• Ellingtonia says:

    Just one question to NL, how many current or former Labour politicians has Tom Watson (or the nonce finder general as described by Guido Fawkes) named since he started his little “exposure programme”?

  • Minutewaltz says:

    The treatment meted out to Leon Brittain was truly shocking. I hope Watson has that on his conscience for the rest of his days – but I don’t suppose he will as in his book anyone who is a Tory deserves smears, slander and libel and who cares if they are innocent.

  • Una says:

    There is a vicious witch hunt going on that is destroying even more lives. Leon Brittan should not have even been mentioned, or anyone for that matter being investigated unless there would be enough evidence to find them guilty. Then! But the way it has gone is a disgrace and all the character assassinations that goes with investigating. There are genuine victims I know, but then there are even more on the financial make as well. In the end, I don’t believe there are any winners. People who are named and shamed and are innocent never recover from the experience. And as for the Tories, I’m not a Tory, and neither could I be bothered to read a book about or by Watson. But if Watson has smeared people for their political beliefs just because doesn’t like them or because all Tories should be so, then is on a par with smearing people for their religious beliefs – just plain bigotry and shameful. We are all in the end flawed human beings.

  • Una says:

    Okay Ian, I respect what you say but it’s not great when people have died and they can’t speak up for themselves or challenge anything. I find that scenario really awful to speak of the dead in that way when they had all the years when they were alive.

  • Tony says:

    Much of the criticism of Tom Watson stems from last week’s BBC programme about reporting of sexual abuse allegations among celebrities and politicians. For me, the BBC has minimal credibility in its “High Horse” posturing of last week’s programme, given the way as an institution it not only protected but enabled in-house abusers – Jimmy Savile and Stuart Hall – for decades.

    Whatever your politics, to acknowledge Tom Watson’s best intentions and perseverance in the area of tackling child abuse within Establishment institutions is much more than fair. The BBC’s attitude to this topic has been dire historically, and last week’s programme served to undermine the work of the police and of prosecutors. When will the BBC act more responsibly and at least keep quiet rather than draw more attention to its hypocrisy?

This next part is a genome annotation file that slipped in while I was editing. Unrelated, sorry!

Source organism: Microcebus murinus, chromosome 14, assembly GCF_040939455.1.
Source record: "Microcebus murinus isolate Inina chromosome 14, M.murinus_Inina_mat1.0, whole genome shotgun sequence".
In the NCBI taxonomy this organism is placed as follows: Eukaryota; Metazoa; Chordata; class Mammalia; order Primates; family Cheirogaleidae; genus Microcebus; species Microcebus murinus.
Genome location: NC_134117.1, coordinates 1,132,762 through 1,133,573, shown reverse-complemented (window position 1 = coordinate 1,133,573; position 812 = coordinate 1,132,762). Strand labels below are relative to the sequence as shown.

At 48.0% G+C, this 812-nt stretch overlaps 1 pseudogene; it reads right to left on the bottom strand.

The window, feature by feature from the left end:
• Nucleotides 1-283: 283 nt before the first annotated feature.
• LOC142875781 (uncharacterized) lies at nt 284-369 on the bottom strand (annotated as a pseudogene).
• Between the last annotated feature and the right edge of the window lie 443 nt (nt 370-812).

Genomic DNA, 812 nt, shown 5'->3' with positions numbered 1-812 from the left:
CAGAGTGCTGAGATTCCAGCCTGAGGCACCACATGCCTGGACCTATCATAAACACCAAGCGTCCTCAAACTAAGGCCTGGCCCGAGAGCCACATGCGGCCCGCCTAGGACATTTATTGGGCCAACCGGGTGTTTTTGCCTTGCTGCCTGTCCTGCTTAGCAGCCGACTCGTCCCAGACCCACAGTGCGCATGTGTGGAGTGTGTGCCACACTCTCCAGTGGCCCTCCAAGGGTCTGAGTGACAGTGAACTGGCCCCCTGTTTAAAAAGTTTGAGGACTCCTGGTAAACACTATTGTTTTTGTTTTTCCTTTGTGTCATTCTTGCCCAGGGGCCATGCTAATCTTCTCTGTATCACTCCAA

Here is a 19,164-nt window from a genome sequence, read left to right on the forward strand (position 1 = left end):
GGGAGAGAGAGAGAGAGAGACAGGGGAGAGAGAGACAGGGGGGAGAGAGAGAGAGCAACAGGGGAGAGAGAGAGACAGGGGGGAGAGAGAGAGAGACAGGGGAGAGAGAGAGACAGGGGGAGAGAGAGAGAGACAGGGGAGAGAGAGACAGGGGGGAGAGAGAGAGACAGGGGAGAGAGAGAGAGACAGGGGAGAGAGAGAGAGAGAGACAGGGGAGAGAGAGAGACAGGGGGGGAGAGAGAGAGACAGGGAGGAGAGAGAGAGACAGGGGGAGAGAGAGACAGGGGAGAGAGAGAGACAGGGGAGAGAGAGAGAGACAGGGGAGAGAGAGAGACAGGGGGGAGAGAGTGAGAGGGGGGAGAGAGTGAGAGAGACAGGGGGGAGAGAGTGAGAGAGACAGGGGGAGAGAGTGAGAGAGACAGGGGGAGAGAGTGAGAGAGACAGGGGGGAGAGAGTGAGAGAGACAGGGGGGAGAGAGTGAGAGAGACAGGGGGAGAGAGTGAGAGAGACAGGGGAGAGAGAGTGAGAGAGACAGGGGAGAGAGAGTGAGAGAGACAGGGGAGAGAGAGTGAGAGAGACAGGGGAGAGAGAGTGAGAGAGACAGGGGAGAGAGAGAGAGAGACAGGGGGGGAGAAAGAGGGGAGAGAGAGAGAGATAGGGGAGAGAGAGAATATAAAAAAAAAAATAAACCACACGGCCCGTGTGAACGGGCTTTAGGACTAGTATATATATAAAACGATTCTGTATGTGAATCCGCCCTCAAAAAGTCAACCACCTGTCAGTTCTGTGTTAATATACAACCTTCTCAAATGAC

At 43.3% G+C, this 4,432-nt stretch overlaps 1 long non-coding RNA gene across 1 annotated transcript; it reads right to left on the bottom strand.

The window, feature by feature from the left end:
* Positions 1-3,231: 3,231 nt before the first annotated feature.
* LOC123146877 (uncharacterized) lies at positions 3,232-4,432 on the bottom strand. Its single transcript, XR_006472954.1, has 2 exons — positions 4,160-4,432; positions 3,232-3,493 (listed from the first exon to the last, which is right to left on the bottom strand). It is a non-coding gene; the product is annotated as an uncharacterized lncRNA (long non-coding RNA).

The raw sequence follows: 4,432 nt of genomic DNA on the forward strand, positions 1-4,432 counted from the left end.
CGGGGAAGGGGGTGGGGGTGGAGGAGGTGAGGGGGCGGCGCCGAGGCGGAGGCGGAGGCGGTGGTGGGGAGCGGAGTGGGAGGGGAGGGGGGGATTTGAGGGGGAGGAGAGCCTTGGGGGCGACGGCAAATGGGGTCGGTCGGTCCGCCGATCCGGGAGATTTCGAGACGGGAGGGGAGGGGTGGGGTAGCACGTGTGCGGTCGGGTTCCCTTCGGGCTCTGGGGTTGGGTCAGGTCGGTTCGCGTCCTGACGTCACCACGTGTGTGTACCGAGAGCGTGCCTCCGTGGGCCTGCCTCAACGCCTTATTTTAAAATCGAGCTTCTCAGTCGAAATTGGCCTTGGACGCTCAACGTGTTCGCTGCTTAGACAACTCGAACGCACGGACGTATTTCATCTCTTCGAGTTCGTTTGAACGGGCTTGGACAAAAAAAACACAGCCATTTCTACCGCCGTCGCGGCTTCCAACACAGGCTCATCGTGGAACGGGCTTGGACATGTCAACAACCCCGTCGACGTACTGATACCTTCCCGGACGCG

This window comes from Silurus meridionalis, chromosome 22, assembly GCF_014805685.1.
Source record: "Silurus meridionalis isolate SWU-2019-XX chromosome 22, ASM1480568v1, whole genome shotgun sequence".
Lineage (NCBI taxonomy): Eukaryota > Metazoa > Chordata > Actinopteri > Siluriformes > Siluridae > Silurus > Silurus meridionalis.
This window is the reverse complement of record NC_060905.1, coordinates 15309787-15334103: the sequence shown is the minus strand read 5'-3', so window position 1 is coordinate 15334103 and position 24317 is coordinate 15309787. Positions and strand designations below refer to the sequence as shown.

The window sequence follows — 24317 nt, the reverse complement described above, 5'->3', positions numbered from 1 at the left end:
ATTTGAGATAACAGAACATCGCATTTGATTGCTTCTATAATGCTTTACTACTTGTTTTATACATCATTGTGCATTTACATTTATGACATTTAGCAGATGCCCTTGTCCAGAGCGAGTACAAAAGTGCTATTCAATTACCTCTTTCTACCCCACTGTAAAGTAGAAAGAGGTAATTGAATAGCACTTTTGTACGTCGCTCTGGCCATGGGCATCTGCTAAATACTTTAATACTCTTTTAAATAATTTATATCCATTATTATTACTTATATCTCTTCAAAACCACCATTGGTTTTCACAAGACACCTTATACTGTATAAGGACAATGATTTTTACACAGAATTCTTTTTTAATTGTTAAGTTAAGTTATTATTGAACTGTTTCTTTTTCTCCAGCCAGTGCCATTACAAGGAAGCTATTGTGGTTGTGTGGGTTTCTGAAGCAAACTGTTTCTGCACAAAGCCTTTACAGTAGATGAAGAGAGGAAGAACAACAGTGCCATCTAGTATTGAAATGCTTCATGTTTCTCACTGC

• Miles Golding says:

    Brittan never satisfactorily explained the Dickens dossier.
    Many questions remain unanswered. One has to wonder why.

    I admire Tom Watson’s dedicated perseverance. Thanks to Ian Pace for setting the record straight about his “smear” of Brittan.

    • David King says:

      “Smear” or smear? It seems Leon Brittan continues to be smeared in some quarters as a result of this faulty investigation. It’s not up to Watson (or the police for that matter) to act as judge and jury; doing so under the flimsiest of circumstances is a disgrace and undermines the work done investigating real child abusers.

      Excusing Watson as he’s thought to have meant well at the time is also surprising.

    • Ellingtonia says:

      Watson is nothing but an opportunist “appartchik” who would shop his own mother if it led to advancement in what is now comically called the Labour party.
      He was originally one of the “prime mentalists” thugs along with Damian McBride who did everything possible to smear and undermine not only opposition politicians but those in his own party who had the temerity to stand up to that useless Scotsman, Gordon Brown.
      So please save us the sanctimony about Watson doing things for the “right reasons!”

  • Ian Pace says:

    I would like to draw people’s attention to this post by Tim Tate, in no sense like the wholly disreputable Exaro news organisation. Tate has done pioneering investigative journalism on sexual abuse for 30 years, and knowing the nature of his sources, think this should be taken very seriously.

    • Ellingtonia says:

      To take just one quote from the article “I repeat that I have no way of independently corroborating what the detective told me”…………so you think we should take this bit of scurrilous wring seriously. I suspect that you have an “agenda” Mr Pace!

      • pooroperaman says:

        ‘I suspect that you have an “agenda” Mr Pace!’

        They all do: Pace, Watson, Roscoe.

        The only person we should be listening to about this whole sorry business is Paul Gambaccini. He’s nailed it: this is an attack on celebrity and success by wannabes and failures. The politics of envy in a new form, and just as disgusting.